Judy Napangardi Watson
Born at Yarungkanji, Mt. Doreen Station (west of Yuendumu), Judy Napangardi Watson is a senior Warlpiri female painter. A woman of incredible energy that is transmitted to her work through her dynamic use of colour, and energetic “dragged dotting” style. She is at the forefront of a move towards more abstract rendering of Jukurrpa by Warlpiri artists, however her work retains strong kurruwarri, the details which tell of the sacredness of place and song in her culture.
Region: Yuendumu, NT
DOB: c 1935 – 17 May 2016
Place of Birth: Yingipurlangu, NT
Art Centre: Warlukurlangu Artists, NT
Judy Watson was born at Yarungkanji, Mt. Doreen Station (west of Yuendumu), at the time when many Warlpiri and other Central and Western Desert Peoples were living a traditional nomadic life. With her family Judy made many trips on foot to her country and lived for long periods at Mina Mina and Yingipurlangu, her ancestral country on the border of the Tanami and Gibson Deserts.
These places are rich in bush tucker such as wanakiji, bush plums, yakajirri, bush tomatoes, and wardapi, sand goanna. Judy’s tjukurrpa (dreamings) are Ngarlyipi (Snake Vine), Karnta (Woman), Mina Mina, and Kanakurlangu. Judy still frequently goes hunting in the country west of Yuendumu, near her homelands.
Judy Watson is the cousin of Dorothy Napangardi (the daughter of Dorothy father’s brother). When Judy’s father died, Paddy (Dorothy’s father) took Judy in as his child. He said he felt towards her the same as his other children.
‘Painting makes me in touch with my ancestors,’ Judy said, ‘My country, painting holds them all there’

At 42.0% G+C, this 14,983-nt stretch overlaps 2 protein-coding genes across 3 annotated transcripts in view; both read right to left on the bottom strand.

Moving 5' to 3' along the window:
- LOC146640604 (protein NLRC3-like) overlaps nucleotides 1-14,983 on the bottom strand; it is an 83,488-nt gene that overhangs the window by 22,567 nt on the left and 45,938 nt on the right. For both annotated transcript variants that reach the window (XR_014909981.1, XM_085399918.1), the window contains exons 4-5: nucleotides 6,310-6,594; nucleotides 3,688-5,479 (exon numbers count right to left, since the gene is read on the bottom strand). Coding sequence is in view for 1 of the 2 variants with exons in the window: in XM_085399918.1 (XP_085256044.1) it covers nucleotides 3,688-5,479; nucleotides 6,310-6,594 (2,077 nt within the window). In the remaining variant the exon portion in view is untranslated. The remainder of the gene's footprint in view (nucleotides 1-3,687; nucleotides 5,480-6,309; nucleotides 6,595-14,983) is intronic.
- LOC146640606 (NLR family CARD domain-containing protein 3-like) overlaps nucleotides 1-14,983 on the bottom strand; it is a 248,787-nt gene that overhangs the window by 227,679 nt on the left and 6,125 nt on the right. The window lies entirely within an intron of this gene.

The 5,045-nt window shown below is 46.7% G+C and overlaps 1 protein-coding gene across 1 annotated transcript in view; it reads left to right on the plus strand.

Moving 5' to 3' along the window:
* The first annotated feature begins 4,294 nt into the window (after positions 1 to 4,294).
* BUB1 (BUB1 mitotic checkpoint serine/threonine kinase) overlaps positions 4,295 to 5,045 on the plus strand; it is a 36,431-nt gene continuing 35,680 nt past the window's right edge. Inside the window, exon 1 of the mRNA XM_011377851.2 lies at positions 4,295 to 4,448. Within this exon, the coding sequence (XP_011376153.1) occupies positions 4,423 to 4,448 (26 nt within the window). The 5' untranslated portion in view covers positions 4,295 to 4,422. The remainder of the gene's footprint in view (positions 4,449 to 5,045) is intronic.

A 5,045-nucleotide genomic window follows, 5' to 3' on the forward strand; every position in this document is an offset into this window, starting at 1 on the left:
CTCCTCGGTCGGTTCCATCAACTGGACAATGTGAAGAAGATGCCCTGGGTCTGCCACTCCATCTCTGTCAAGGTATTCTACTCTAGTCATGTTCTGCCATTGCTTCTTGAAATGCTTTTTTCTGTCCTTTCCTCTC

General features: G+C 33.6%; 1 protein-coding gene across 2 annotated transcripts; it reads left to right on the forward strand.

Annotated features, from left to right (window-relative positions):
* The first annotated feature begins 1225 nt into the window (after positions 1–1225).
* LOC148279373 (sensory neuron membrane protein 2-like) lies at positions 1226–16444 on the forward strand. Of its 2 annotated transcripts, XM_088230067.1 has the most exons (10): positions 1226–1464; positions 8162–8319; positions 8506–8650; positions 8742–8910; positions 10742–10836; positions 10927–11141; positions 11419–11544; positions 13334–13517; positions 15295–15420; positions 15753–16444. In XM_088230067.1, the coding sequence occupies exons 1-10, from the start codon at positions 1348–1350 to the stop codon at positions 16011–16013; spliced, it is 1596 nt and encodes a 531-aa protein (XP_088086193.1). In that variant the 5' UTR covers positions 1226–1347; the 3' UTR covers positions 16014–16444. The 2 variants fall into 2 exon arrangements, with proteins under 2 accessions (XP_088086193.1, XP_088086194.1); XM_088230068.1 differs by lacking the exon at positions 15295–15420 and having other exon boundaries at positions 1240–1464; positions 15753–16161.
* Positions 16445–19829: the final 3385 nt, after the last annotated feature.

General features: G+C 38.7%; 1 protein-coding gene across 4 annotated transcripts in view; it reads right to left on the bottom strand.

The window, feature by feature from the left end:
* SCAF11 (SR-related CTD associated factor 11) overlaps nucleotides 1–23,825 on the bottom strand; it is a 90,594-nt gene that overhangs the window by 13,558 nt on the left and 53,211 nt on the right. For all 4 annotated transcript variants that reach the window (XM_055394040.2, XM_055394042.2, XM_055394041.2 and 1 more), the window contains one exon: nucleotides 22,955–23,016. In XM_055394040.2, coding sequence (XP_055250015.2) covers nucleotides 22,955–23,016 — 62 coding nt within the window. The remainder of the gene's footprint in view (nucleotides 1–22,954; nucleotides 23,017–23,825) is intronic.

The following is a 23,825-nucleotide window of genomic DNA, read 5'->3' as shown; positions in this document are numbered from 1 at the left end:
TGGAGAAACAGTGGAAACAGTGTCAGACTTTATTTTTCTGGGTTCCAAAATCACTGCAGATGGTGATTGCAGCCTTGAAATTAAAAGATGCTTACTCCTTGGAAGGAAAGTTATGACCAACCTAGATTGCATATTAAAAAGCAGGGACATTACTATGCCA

Source: Genocchio, Benjamin (2008).
A senior Warlpiri female painter, Judy was taught painting by her elder sister, Maggie Napangardi Watson. She painted alongside her at Warlukurlangu Artists for a number of years, developing her own unique and distinctive style. Though a very tiny woman Judy has had ten children, three of whom she has outlived. She is a woman of incredible energy, this is transmitted to her work through her dynamic use of colour, and energetic “dragged dotting” style. She is at the forefront of a move towards more abstract rendering of Jukurrpa by Warlpiri artists, however her work retains strong kurruwarri, the details which tell of the sacredness of place and song in her culture.
The work of Judy Napangardi Watson’s has been shown in numerous exhibitions throughout Australia and internationally, being included in major collections including the National Gallery of Australia, Canberra; National Gallery of Victoria, Melbourne; Art Gallery of New South Wales, Sydney; Museum and Art Gallery of the Northern Territory, Darwin; and South Australian Museum, Adelaide. She is also represented at the Aboriginal Art Museum, Utrecht, in significant University museums and galleries and in major private collections.
Source: Genocchio, Benjamin (2008). Dollar Dreaming. Prahran, VIC: Hardie Grant Books. ISBN 978 1 74066 609 1
01 - 30 April 2018
Welcome to our Shining Forth - Colour Power Exhibition. This exhibition….. Proudly presenting the following artists Mitjili Napanangka Gibson, Geraldine Nowee, Judy Napangardi Watson, Pamela Napurrurla Walker and Linda Napurrurla Walker, Alma Nungarrayi Granites, Jorna Napurrurla Nelson,…
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